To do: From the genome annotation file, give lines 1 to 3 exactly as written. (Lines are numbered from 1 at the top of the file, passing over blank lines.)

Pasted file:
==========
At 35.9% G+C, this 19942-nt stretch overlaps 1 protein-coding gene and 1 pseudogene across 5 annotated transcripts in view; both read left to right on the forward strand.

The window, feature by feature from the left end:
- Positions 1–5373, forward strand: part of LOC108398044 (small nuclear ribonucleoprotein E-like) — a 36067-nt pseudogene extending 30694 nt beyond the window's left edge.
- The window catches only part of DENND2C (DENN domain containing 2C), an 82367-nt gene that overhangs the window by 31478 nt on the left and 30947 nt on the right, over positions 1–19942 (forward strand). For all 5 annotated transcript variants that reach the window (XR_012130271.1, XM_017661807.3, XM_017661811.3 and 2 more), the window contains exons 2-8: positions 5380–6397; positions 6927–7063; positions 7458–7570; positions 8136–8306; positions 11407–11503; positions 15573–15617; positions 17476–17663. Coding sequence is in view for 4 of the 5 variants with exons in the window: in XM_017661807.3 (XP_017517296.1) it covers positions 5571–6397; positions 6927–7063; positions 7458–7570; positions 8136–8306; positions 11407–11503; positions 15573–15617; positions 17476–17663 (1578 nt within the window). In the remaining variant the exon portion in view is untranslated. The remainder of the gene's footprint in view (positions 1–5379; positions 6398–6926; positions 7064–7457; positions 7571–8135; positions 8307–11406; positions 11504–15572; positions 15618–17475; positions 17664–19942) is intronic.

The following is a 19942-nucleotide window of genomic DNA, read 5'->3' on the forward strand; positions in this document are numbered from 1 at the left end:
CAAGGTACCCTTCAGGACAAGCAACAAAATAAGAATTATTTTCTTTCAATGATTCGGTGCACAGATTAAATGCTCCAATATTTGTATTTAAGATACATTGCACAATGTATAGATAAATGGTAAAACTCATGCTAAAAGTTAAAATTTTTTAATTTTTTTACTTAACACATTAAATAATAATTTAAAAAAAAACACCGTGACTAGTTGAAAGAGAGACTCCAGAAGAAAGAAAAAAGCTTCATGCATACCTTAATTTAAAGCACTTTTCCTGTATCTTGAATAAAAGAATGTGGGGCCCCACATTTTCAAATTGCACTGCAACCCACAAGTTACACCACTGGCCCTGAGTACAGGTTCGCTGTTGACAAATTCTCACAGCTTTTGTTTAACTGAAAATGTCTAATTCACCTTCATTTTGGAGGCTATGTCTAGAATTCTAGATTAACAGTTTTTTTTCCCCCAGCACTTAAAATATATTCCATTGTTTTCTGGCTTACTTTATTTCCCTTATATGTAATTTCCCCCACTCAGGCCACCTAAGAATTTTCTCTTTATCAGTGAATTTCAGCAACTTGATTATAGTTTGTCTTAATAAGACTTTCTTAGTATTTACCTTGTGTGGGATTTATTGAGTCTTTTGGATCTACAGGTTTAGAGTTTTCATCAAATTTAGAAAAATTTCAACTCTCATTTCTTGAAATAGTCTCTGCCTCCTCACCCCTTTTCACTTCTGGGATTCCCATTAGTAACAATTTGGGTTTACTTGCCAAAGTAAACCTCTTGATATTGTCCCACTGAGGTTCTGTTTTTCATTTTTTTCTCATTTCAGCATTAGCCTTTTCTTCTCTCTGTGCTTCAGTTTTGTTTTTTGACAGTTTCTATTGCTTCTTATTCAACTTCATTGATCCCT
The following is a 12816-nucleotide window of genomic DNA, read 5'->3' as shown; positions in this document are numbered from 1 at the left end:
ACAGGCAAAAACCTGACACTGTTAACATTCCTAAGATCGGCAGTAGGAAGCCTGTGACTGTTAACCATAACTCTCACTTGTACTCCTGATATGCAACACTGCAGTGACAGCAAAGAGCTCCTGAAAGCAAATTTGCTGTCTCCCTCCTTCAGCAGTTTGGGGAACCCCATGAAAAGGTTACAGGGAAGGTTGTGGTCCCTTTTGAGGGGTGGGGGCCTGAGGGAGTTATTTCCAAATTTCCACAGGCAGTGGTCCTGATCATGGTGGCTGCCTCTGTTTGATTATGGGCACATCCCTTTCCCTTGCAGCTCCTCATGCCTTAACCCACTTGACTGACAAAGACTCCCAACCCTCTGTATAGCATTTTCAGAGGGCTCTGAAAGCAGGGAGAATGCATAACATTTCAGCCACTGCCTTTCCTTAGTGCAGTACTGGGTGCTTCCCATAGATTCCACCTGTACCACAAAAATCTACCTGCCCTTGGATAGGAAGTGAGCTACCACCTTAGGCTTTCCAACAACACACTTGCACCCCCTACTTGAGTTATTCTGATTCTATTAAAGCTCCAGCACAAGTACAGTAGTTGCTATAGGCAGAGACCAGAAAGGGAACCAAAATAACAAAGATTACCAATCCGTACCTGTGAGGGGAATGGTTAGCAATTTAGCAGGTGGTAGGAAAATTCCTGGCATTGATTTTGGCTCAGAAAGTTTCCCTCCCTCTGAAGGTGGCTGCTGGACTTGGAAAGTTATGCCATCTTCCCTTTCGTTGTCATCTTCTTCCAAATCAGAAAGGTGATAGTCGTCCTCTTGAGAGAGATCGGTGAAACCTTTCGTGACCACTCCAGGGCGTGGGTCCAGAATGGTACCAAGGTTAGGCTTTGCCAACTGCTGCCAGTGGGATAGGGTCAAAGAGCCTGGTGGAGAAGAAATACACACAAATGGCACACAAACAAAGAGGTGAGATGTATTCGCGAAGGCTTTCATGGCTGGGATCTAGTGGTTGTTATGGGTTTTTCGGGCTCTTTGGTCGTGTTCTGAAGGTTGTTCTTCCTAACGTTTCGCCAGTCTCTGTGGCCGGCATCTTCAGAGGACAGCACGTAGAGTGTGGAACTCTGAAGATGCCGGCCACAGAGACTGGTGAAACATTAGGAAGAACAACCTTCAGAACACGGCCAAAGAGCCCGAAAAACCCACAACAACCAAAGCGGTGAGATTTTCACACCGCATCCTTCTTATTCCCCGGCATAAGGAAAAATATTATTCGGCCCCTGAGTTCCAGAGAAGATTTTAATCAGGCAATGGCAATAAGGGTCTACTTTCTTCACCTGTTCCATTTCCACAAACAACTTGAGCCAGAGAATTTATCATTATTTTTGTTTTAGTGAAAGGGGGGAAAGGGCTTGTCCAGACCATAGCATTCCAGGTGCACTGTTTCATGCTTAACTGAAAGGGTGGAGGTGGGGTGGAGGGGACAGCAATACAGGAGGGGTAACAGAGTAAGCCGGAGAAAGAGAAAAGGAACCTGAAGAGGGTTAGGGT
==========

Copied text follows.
At 35.9% G+C, this 19942-nt stretch overlaps 1 protein-coding gene and 1 pseudogene across 5 annotated transcripts in view; both read left to right on the forward strand.

The window, feature by feature from the left end:
- Positions 1–5373, forward strand: part of LOC108398044 (small nuclear ribonucleoprotein E-like) — a 36067-nt pseudogene extending 30694 nt beyond the window's left edge.